The Bootleg Family has been signed up to Netflix for the last several months. And, even though a monthly fee is deducted from my checking account each month, it still feels like I'm getting free movies every time a new one shows up in our mailbox.
Y'see, in my mind, I imagine Netflix is akin to walking into a video store, taking a DVD off the shelf and walking right out. But, when the store's doughy, unshaven assistant manager tries to stop me, I silently flash my Netflix membership in her scruffy mug without breaking stride.
(Hey, kids…get yourselves a marketing degree and you, too, could be thinking up imaginary commercials for your blogs after you've graduated!)
Late last week, Jim Carrey's psychological thriller, "The Number 23", showed up at home. Quick synopsis: an average suburban guy receives a book from his wife that throws him into a downward spiral of obsession, paranoia and – possibly – murder. All because of a certain number that escapes me at the moment.
Yes, yes…I know that all you movie snobs have already snorted out a quick puff of air and you're just now wrinkling your lips ever so slightly to say the "what" in "what did you expect, Aaron". But, I have a viable defense. Shut up. That's my defense.
Carrey is "Walter Sparrow", while Virginia Madsen plays his sympathetic wife, "Agatha". Madsen's performance is solid enough, as she cycles through the predictable array of emotions (dismissive, concerned, fearful, scared-sh*tless) while watching her husband lose his marbles.
My problem with her – and my biggest beef with the movie – is that she's way too quick to be won over by all the coincidental and anecdotal "evidence" that shows how the number 23 controls her husband's life. Hell, their son "Robin" is on board with his dad from the very beginning. Please name ONE teenager that would immediately buy into his dad's "A number is after me! A number is after me!" hysteria.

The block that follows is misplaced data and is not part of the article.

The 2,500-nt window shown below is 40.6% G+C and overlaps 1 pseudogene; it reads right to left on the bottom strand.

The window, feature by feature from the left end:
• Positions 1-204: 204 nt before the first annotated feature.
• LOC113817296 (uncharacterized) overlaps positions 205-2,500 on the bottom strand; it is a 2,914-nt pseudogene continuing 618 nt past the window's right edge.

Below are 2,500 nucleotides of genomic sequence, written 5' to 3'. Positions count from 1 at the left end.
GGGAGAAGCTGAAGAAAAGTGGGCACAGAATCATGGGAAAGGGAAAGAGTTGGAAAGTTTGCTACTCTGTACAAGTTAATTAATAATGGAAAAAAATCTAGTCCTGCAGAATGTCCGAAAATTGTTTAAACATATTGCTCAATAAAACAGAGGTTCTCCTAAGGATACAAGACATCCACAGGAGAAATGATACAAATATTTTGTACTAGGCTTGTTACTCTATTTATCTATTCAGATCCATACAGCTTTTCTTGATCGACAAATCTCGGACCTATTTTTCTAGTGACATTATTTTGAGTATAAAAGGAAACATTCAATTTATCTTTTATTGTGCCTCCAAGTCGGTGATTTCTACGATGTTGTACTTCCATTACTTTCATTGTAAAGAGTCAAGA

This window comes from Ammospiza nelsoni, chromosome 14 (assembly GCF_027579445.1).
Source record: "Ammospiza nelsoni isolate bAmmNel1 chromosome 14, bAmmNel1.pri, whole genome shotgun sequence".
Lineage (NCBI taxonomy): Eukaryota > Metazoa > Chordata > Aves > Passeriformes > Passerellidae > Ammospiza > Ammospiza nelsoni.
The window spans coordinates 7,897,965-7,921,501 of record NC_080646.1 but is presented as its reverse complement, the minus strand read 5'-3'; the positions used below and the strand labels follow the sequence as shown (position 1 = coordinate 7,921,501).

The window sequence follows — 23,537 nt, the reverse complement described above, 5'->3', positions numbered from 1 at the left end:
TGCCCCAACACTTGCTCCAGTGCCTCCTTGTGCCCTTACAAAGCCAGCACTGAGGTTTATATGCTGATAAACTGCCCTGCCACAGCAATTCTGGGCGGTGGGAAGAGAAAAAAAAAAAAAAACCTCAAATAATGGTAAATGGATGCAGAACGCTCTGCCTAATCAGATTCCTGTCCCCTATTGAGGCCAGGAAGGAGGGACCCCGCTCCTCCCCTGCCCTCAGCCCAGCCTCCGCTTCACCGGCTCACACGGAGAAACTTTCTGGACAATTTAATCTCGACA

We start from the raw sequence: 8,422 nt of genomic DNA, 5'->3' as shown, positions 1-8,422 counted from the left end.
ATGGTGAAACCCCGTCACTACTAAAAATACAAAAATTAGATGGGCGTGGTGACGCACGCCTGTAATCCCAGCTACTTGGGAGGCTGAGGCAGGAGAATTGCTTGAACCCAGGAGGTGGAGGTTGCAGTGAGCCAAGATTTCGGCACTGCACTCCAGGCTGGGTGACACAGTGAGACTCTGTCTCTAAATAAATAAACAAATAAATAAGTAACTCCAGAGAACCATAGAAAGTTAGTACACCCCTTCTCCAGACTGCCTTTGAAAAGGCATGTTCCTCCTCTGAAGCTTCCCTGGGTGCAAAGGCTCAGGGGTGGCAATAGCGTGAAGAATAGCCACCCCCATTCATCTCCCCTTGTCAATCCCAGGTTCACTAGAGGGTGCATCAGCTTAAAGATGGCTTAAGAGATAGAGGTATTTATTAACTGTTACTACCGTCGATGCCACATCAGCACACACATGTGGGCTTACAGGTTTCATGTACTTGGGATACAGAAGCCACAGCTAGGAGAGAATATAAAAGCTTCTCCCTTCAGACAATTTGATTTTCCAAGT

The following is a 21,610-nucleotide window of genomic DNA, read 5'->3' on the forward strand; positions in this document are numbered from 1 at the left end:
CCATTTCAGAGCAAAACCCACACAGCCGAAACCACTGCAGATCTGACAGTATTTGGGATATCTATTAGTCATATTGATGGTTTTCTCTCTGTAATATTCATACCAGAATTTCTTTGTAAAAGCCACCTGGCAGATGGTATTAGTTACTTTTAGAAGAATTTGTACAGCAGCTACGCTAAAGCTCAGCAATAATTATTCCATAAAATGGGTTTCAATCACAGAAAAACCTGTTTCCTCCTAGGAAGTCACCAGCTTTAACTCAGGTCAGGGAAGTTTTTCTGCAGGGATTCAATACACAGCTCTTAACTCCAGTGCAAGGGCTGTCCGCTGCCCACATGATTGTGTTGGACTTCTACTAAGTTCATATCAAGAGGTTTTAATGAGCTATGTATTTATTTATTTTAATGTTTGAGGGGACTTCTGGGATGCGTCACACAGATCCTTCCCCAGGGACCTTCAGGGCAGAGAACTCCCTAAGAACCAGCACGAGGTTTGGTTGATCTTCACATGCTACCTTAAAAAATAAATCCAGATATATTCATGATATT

Wait…"Robin Sparrow"? His parents named him Robin Sparrow and he still supports his old man?!
Anyways, Carrey has shown himself to be quite the accomplished actor, but it's rare when his performance and the material he's given sync up into something sublime. Here, neither is anything to write home about.
Carrey's aww-shucks, awkward charm is a good ten years past its expiration date. Consequently, the leap from "family man" to "Captain Insano" isn't as dramatic as the movie would have us believe. He wears a perpetual look of blank shock on his face that is more "Is the cable out?" than "Am I out of my mind?"
There are some moments when the story tries to rise above the dreck – especially the inventive flashbacks where Carrey and Madsen become the characters from the haunted book – but, even those get old after the first few minutes.
Throw in two nonsensical subplots about a dog that watches over the dead and a wrongfully accused murderer and you have the makings of one of the worst movies of the year. Top it off with a ridiculous "twist" of an ending and "The Number 23" actually doubles back from "awful" and becomes "unintentional comedy".
Then, again…what did I expect?